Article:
The Walden Effect: Farming, simple living, permaculture, and invention.

Future chicken coop design?

starplate connector chicken coop idea?

starplate connector close up
We've been talking about projects for 2013, and chicken coop upgrade made it to the list.

I'm liking the simplicity of this StarPlate building method. If every other triangle flipped up it would make deep bedding replenishment a breeze.

The StarPlate people claim a 15 percent reduction in building material compared to a regular stick structure.

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About us: Anna Hess and Mark Hamilton spent over a decade living self-sufficiently in the mountains of Virginia before moving north to start over from scratch in the foothills of Ohio. They've experimented with permaculture, no-till gardening, trailersteading, home-based microbusinesses and much more, writing about their adventures in both blogs and books.

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I know someone who built a round coop with an old satellite dish (aka W.VA state flower) for a roof.
Comment by Errol Wed Jan 2 17:00:26 2013
I think you would end up wasting more material cutting up plywood to fit all those triangles as opposed to building a 4'x8' coop.
Comment by Chris Wed Jan 2 17:24:20 2013

Who doesn't love a Geodesic dome! This reminds me of this old project I considered. I think the one you posted has the advantage of housing more chickens (the linked one is relatively small).

Chris, there is no reason that there should be any significant waste. The beauty of the Geodesic is that it is all triangles and rectangles (plywood sheets) break into triangles with as little as nothing leftover. :)

Comment by Christopher Scoggin Wed Jan 2 18:34:51 2013

Geodesic structures look neat. And the basic frame made out of triangles is light and sturdy. But they have some major downsides.

@Christopher: The kind of triangles (equilateral and isosceles) used in these domes doesn't fit very well into sheets of plywood (as opposed to say right-angle triangles), leading to a lot of waste as Chris mentions.

A big challenge is to keep the dome roof waterproof given the many seams and the uneven thermal load on the roof from sunshine. This problem can be solved e.g. by overlaminating a light wood and foam structure with fiberglass which makes it a single waterproof structure, but that requires extra work.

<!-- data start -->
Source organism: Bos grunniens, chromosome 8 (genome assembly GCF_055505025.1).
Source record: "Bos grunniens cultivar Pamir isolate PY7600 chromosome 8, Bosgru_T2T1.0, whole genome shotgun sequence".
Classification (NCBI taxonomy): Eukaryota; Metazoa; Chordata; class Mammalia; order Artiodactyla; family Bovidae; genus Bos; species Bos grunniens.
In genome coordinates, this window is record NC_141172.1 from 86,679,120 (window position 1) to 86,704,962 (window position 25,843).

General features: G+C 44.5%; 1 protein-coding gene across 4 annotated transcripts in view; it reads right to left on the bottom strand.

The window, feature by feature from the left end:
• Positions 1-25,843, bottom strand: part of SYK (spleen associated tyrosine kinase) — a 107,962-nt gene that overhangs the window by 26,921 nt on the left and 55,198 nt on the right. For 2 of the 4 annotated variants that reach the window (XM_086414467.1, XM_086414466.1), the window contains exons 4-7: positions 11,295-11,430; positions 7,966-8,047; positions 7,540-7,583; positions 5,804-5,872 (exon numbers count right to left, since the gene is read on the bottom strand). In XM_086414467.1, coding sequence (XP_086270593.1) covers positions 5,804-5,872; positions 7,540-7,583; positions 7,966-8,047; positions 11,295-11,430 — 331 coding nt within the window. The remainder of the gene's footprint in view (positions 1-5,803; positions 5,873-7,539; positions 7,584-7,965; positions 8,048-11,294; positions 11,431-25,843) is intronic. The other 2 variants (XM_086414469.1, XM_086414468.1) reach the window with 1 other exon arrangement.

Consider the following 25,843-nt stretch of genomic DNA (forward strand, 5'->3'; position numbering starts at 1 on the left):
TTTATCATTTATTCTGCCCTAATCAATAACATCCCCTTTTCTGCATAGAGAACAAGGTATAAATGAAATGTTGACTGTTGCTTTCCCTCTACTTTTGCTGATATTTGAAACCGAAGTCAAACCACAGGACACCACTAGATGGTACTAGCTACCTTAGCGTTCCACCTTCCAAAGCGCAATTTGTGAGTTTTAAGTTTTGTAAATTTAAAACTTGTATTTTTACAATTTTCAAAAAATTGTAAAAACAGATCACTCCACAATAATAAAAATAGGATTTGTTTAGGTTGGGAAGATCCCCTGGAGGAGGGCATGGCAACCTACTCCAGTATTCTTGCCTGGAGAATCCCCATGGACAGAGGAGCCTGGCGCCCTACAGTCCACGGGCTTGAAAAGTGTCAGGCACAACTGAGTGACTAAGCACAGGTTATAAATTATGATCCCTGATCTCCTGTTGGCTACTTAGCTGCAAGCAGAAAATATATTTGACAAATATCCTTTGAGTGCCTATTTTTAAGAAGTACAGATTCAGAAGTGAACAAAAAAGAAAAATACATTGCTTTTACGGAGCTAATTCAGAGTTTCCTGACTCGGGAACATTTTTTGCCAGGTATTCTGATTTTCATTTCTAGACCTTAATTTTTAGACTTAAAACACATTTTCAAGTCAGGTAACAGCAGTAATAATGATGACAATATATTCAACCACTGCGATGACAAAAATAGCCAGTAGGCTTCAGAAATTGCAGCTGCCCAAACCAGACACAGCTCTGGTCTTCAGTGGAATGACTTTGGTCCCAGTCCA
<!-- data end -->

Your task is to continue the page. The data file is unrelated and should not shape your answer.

Comment by Roland_Smith Wed Jan 2 20:50:27 2013

Hey Mark and Anna, Hope you guys are doing well! I love your blog and have just rediscovered it and have been catching up! I saw your post about geodesic bird houses and wanted to send you a link to my friend's website, Sunnyside Projects, where he sells his craft homesteading tools, including a geodesic aviary. You might get some ideas from his design or contact him through his website. He's up here in Charlottesville (where I am these days) but its a neat design and maybe you could get some inspiration from it! Happy New Year! Hannah

Comment by Hannah Thu Jan 3 15:23:12 2013

For those considering a project like this: My original search for the starplate connectors resulted in a New Zealand company. Of course the shipping would be prohibitive, so they referred me to Stromberg's here in the USA. david

Comment by David H. Mon Jan 14 08:31:49 2013

I love domes for their strength and just plain fun, but I think a round house with conical roof would probably be less waste. Plywood bends very nicely around a large enough circle. A plywood yurt basically.

That being said, I can't wait to see the starplate dome.

Comment by Eric in Japan Thu May 23 18:46:02 2013
Eric --- Yeah, I tend to think that the easiest and cheapest way to build things is rectangles, but figured Mark should win sometimes. :-) On the other hand, external coating aside, I suspect Mark's way will use less lumber for framing at least. An 8-foot-per-side structure (meaning it'd be a bit smaller than our current starplate structure) built with typical 16-inch stud spacing would take, I think, 28 pieces of wood just for the walls, while the basic starplate structure needs only 25 for walls and roof. (We're changing the starplate slightly to allow for a bigger door, but the amount of wood is comparable). We'll have to see if the roof and wall materials are so complicated that they make that savings non-worthwhile. Either way, I think Mark's really wanting this for aesthetic reasons, so material costs are irrelevant.
Comment by anna Thu May 23 19:19:58 2013

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